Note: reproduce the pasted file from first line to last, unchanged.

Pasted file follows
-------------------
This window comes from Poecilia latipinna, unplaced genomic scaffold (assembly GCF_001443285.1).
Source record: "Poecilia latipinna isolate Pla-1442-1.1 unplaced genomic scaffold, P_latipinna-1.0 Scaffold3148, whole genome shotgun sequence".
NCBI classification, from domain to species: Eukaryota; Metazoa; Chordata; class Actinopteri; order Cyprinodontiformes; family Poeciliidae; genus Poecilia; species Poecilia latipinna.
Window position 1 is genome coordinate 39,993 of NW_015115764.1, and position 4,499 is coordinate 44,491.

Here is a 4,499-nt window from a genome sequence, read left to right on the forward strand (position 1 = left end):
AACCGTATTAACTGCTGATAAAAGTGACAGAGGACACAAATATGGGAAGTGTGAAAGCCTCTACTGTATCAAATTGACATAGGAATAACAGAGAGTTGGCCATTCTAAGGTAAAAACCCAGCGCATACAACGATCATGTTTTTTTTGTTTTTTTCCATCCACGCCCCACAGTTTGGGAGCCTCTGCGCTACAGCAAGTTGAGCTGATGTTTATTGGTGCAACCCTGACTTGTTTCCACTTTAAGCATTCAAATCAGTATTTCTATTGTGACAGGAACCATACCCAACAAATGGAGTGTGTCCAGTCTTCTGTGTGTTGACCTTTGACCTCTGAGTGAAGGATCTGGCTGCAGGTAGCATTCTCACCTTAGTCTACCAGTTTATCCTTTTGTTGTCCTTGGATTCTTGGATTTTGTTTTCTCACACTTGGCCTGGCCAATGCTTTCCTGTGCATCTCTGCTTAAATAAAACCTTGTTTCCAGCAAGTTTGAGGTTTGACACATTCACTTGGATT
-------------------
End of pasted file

This window comes from Poecilia latipinna, unplaced genomic scaffold (assembly GCF_001443285.1).
Source record: "Poecilia latipinna isolate Pla-1442-1.1 unplaced genomic scaffold, P_latipinna-1.0 Scaffold3148, whole genome shotgun sequence".
NCBI classification, from domain to species: Eukaryota; Metazoa; Chordata; class Actinopteri; order Cyprinodontiformes; family Poeciliidae; genus Poecilia; species Poecilia latipinna.
Window position 1 is genome coordinate 39,993 of NW_015115764.1, and position 4,499 is coordinate 44,491.

Here is a 4,499-nt window from a genome sequence, read left to right on the forward strand (position 1 = left end):
AACCGTATTAACTGCTGATAAAAGTGACAGAGGACACAAATATGGGAAGTGTGAAAGCCTCTACTGTATCAAATTGACATAGGAATAACAGAGAGTTGGCCATTCTAAGGTAAAAACCCAGCGCATACAACGATCATGTTTTTTTTGTTTTTTTCCATCCACGCCCCACAGTTTGGGAGCCTCTGCGCTACAGCAAGTTGAGCTGATGTTTATTGGTGCAACCCTGACTTGTTTCCACTTTAAGCATTCAAATCAGTATTTCTATTGTGACAGGAACCATACCCAACAAATGGAGTGTGTCCAGTCTTCTGTGTGTTGACCTTTGACCTCTGAGTGAAGGATCTGGCTGCAGGTAGCATTCTCACCTTAGTCTACCAGTTTATCCTTTTGTTGTCCTTGGATTCTTGGATTTTGTTTTCTCACACTTGGCCTGGCCAATGCTTTCCTGTGCATCTCTGCTTAAATAAAACCTTGTTTCCAGCAAGTTTGAGGTTTGACACATTCACTTGGATT